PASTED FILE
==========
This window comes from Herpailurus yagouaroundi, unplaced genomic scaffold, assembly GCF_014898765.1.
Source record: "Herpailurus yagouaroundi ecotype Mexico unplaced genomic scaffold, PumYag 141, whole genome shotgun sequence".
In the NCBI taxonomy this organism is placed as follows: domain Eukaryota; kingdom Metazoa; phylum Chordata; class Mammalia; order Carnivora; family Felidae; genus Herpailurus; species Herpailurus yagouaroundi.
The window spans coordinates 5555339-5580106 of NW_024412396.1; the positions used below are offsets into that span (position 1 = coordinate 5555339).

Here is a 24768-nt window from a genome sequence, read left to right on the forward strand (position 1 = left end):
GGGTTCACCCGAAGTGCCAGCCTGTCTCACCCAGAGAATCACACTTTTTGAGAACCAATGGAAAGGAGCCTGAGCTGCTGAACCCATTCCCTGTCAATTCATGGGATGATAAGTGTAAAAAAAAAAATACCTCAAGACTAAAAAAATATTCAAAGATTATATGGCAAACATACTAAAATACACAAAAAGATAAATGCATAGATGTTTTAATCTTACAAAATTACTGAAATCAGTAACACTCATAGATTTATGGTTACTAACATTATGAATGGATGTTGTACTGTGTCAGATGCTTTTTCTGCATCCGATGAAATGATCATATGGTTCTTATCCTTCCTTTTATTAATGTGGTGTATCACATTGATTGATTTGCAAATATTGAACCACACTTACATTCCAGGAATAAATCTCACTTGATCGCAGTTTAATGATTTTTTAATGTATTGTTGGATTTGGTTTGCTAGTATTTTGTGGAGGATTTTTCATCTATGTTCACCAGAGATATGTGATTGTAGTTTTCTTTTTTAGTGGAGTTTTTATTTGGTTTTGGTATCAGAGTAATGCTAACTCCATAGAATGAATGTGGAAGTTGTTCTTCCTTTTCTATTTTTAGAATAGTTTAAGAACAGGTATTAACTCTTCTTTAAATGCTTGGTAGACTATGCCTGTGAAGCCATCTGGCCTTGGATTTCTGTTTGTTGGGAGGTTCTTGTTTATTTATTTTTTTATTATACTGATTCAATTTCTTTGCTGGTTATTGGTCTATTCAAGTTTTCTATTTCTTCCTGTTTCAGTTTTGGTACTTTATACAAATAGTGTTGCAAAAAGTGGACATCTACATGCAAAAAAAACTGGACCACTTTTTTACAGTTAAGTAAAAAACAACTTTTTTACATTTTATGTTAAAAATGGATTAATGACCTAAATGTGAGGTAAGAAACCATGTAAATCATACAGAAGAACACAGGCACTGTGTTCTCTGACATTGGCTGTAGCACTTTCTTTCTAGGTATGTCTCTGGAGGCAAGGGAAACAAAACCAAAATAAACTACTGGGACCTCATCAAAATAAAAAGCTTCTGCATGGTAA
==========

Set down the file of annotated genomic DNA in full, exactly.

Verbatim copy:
This window comes from Herpailurus yagouaroundi, unplaced genomic scaffold, assembly GCF_014898765.1.
Source record: "Herpailurus yagouaroundi ecotype Mexico unplaced genomic scaffold, PumYag 141, whole genome shotgun sequence".
In the NCBI taxonomy this organism is placed as follows: domain Eukaryota; kingdom Metazoa; phylum Chordata; class Mammalia; order Carnivora; family Felidae; genus Herpailurus; species Herpailurus yagouaroundi.
The window spans coordinates 5555339-5580106 of NW_024412396.1; the positions used below are offsets into that span (position 1 = coordinate 5555339).

Here is a 24768-nt window from a genome sequence, read left to right on the forward strand (position 1 = left end):
GGGTTCACCCGAAGTGCCAGCCTGTCTCACCCAGAGAATCACACTTTTTGAGAACCAATGGAAAGGAGCCTGAGCTGCTGAACCCATTCCCTGTCAATTCATGGGATGATAAGTGTAAAAAAAAAAATACCTCAAGACTAAAAAAATATTCAAAGATTATATGGCAAACATACTAAAATACACAAAAAGATAAATGCATAGATGTTTTAATCTTACAAAATTACTGAAATCAGTAACACTCATAGATTTATGGTTACTAACATTATGAATGGATGTTGTACTGTGTCAGATGCTTTTTCTGCATCCGATGAAATGATCATATGGTTCTTATCCTTCCTTTTATTAATGTGGTGTATCACATTGATTGATTTGCAAATATTGAACCACACTTACATTCCAGGAATAAATCTCACTTGATCGCAGTTTAATGATTTTTTAATGTATTGTTGGATTTGGTTTGCTAGTATTTTGTGGAGGATTTTTCATCTATGTTCACCAGAGATATGTGATTGTAGTTTTCTTTTTTAGTGGAGTTTTTATTTGGTTTTGGTATCAGAGTAATGCTAACTCCATAGAATGAATGTGGAAGTTGTTCTTCCTTTTCTATTTTTAGAATAGTTTAAGAACAGGTATTAACTCTTCTTTAAATGCTTGGTAGACTATGCCTGTGAAGCCATCTGGCCTTGGATTTCTGTTTGTTGGGAGGTTCTTGTTTATTTATTTTTTTATTATACTGATTCAATTTCTTTGCTGGTTATTGGTCTATTCAAGTTTTCTATTTCTTCCTGTTTCAGTTTTGGTACTTTATACAAATAGTGTTGCAAAAAGTGGACATCTACATGCAAAAAAAACTGGACCACTTTTTTACAGTTAAGTAAAAAACAACTTTTTTACATTTTATGTTAAAAATGGATTAATGACCTAAATGTGAGGTAAGAAACCATGTAAATCATACAGAAGAACACAGGCACTGTGTTCTCTGACATTGGCTGTAGCACTTTCTTTCTAGGTATGTCTCTGGAGGCAAGGGAAACAAAACCAAAATAAACTACTGGGACCTCATCAAAATAAAAAGCTTCTGCATGGTAA